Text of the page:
National parks, great lakes, tall mountains, and exotic landscapes are part of the great-deal that Tanzania’s tourism package tends to offer to its visitors.
Tanzania’s Ministry of Natural Resources and Tourism released recently new statistics, showing Tanzania assuming a rise in visitors from 1.3 million in 2017 to 1.5 million in 2019, sparking a 2 million increase in course of two years.
While Tanzanian counterparts- Kenya crossed 2 million visitors into her borders, taking the top spot across East Africa, apt to take a view on Kenya’s attractive list, anyone with “2 cents” on tourism would desire to experience, the vast wild beast migration of Serengeti, Tarangire, including the exotic heritage sites of Tanzania’s breath-taking Kilimanjaro and of course the beautiful beaches of Zanzibar.
With a half a million difference in visitors, there are important questions that hover across Tanzania’s tourism sector that is strictly driven by a country’s political stability, harmony, longstanding and constructive diplomatic relations and a competitive tourism apparatus that incorporates inbound and outbound visitors’ attraction.
Dissecting the latter on a fair basis, Tanzania has recently plunged into a bit of an “economic dark side”. This is a result of major macro-economic turn around policies initiated by the current administration under President Magufuli. Certain actions have discouraged private sector players involvement, especially when Tanzania Revenue Authority (TRA) and Tanzania Investment Centre (TIC) clash amidst protecting state’s interest, which overtly have resulted into business shutdowns spurred by tax disputes, discouraging hundreds of tourism businesses that have invested across the country.
Sparking Motivation into Tourists
According to the African Journal of Tourism and Hospitality, Tourism and Leisure, there are vital components that trigger tourism in a particular sphere. One of the components is “motivation”; whereby one of the key factors drawing tourists into a country is, their desire for daily stress and finding something adventurous.
Human Rights Watch 2018 report, casts light on various violations and undiplomatic actions taken by local authorities. The decline of freedom of speech, association and assembly, rhetorical attacks on civilians by authorities, repressive laws and a hard-fist on journalism, tend to rob us of millions of dollars from tourists who prefer a replication of democratic and civilized interaction observed in their countries to co-exist in Tanzania.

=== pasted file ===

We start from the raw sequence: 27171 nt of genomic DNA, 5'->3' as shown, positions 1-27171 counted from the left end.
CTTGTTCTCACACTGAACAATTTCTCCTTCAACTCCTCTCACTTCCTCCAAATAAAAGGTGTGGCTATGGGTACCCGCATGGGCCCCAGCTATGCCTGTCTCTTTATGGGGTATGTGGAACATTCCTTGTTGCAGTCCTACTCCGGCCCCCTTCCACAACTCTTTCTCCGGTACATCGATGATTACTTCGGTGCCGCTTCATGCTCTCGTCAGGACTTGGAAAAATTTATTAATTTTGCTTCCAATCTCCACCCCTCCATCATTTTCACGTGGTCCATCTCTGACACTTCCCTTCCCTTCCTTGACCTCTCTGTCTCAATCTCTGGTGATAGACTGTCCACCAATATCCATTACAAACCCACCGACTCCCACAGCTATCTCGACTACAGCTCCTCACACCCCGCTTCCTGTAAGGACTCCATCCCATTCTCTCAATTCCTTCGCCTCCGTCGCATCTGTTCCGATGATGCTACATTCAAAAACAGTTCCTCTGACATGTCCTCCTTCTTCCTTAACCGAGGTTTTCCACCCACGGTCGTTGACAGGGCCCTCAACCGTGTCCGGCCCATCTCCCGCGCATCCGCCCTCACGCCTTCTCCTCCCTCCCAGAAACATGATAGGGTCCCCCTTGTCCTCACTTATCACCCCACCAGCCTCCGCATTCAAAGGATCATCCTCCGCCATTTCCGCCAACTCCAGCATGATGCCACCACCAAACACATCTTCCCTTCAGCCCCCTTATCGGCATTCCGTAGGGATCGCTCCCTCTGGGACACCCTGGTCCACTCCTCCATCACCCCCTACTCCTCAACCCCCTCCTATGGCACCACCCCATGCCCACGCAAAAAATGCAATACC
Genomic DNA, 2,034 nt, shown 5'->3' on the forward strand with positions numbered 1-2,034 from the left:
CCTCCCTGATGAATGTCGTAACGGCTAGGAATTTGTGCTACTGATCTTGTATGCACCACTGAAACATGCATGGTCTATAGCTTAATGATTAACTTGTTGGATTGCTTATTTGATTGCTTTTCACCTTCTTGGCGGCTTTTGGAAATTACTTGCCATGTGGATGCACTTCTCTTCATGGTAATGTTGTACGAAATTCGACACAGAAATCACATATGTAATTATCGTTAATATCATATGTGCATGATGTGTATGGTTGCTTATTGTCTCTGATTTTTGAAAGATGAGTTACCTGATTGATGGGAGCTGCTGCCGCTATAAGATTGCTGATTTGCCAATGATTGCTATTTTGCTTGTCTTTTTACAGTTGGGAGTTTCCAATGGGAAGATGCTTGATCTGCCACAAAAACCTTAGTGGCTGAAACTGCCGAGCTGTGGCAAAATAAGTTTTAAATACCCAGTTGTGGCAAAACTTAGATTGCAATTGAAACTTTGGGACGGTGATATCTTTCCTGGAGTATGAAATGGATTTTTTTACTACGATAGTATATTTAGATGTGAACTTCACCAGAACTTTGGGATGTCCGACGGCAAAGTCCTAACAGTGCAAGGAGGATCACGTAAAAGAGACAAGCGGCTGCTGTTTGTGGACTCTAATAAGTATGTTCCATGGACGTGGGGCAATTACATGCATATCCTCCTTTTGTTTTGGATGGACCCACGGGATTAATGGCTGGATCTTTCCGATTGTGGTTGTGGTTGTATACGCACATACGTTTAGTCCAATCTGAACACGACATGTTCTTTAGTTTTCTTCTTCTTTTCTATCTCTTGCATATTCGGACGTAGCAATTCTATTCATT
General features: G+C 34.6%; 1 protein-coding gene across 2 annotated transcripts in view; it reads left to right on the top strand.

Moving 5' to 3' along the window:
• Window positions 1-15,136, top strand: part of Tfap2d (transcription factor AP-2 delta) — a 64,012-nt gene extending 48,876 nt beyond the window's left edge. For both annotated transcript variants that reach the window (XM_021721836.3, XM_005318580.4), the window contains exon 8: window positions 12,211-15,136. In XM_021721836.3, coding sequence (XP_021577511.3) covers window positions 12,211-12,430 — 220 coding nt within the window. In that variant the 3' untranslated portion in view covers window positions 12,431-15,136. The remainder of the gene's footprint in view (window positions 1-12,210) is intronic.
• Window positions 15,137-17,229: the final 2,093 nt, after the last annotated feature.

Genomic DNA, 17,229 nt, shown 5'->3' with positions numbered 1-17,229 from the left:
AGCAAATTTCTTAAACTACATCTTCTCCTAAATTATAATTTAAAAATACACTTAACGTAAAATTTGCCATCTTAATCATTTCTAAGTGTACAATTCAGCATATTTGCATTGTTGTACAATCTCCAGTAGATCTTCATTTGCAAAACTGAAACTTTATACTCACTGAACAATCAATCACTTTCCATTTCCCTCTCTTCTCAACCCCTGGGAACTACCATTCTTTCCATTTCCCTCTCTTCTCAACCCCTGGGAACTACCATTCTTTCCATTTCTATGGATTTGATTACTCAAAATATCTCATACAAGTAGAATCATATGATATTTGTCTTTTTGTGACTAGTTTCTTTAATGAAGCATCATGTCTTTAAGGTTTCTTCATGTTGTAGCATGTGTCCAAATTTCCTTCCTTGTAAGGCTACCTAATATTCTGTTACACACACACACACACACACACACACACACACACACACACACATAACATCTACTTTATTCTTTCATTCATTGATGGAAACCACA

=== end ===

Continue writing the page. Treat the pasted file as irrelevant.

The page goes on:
USA, UK, Germany, Italy, Netherlands, and France, are among the top visiting state and forex payers, but also are democratic and civilized Western Nations who are also development partners to Tanzania. The current administrative policies have to a certain level marred the country’s diplomatic relations, and this has been propagated by various reports in international media.
Considering the fact that, Tanzania is one of the friendliest nations across Africa, its travel and tourism industry brought home, 17.5 percent of Tanzania’s Gross Domestic Product (GDP) and employed 11 percent of the country’s labor force. Such figures are crucial considering the international relations parameters that might paint a grim or adept picture of the country’s governance, political economy and diplomacy.
In February 2018, the EU, Canada, Switzerland, and Norway, which are all development partners for Tanzania, decried attacks against MP’s, government officials and journalists, a factor that discourages outbound marketing for the tourism sector.
However, the recalling of the EU ambassador for Tanzania due to human right violations as was mentioned by the outgoing individual, sparked an interesting observation, primarily on the effect of the country’s political economy with the populations from countries that spend money on tourism.
Tourism Industry Operations
Despite stern actions taken by the current Minister of Natural Resources and Tourism, Hon. Hamisi Kigwangalla on digital marketing, via the gung-ho approach the Government has put on digital marketing of its tourism attractions.
Despite this, localized problems namely with how local tour-guides have misused their roles, abused their powers and have sought to swindle various tourists are causing a reputation loss for the country.
A simple example is seen on Trip Adviser reviews of tourist visitors to Tanzania’s game parks.
Tourists who share their experience from Tanzania, have noted for quite some time, to experience unprofessional interaction from some tour companies. Such occurrence mar the hard-work executed by the ministry and privateers to stimulate revenue.
Still, there are billions of shillings open for the taking across various rich-landscapes of Tanzania, apart from the conventional attraction lineup.
Ecotourism is a perfect breeding group for excess tourism revenue, whereby with the rich ecosystem and rich biodiversity across regions of Tanzania, the government can the incentive private sector and the third sector to act upon the latter, who will be championing economic inclusion for the locals and attract more tourists who are inclined on eco-tourism phenomenon.
In addition, nothing significant has been applied upon, capital actors mulling over initiating competitive tourism tendencies in commercial cities (Dar es Salaam), exotic (Mwanza, Singida) and old-cities (Tanga).
While efforts to brand Tanzania as the “go-to” place for tourism stand to be seen, much more needs to be done via the digital medium to enable the country to be seen as a prized destination, when comparing with other African nations.
If the leadership were to address this, it is with no doubt, tourism revenues could generate the expected billions it should, making Tanzania a top destination in the world.